mik82 14 Oct 2020
In reply to The New NickB:

There's about 100,000 general/acute medical beds in England - these are normally 90% full, so about 10,000 spare beds.


edited to include reference

Post edited at 20:28
 mik82 14 Oct 2020
In reply to Nempnett Thrubwell:

In most hospitals 20 admissions with covid would be a problem if it was in addition to usual admissions

 The Lemming 14 Oct 2020
In reply to The New NickB:

The real question is, are there enough nurses to deal with the patients?

 Bilberry 14 Oct 2020
In reply to The New NickB:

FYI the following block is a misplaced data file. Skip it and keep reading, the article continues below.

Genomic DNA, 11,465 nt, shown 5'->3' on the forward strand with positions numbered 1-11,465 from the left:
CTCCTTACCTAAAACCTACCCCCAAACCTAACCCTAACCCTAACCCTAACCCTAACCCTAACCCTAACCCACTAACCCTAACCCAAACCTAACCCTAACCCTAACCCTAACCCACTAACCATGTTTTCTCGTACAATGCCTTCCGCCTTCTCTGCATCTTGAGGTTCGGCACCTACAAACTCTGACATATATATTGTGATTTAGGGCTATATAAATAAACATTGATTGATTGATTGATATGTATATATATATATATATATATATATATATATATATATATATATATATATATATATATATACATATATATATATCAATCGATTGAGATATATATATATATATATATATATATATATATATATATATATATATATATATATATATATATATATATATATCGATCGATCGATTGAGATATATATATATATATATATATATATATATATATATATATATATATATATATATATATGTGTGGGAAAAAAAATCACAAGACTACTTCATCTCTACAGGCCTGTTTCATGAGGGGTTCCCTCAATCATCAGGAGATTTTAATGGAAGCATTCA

Capacity isn't a meaningful idea nationally.  Whilst patients do get moved (or more usually diverted pre-admisison) to other hospitals if one is overwhelmed, this is a sub-regional process generally.

Capacity also isn't just beds.  It's covid-dedicated beds, other beds, ITU beds, and key categories of staff.  In several places last time it was oxygen - not so much a shortage of gas, as the pipe runs to wards couldn't deliver enough high flow to enable all covid designated beds.  a lot of that is now fixed or planned round.

Capaicity is also not a homogenous thing - so cancelling electives may gain you little in terms of covid response.  Whilst all doctors are at some level generalists, many have specialised for 30 years in things other than respiratory disease.  Set against that is the fact that we better understand the management now and the role of steroids etc.  Treatment is being optimised.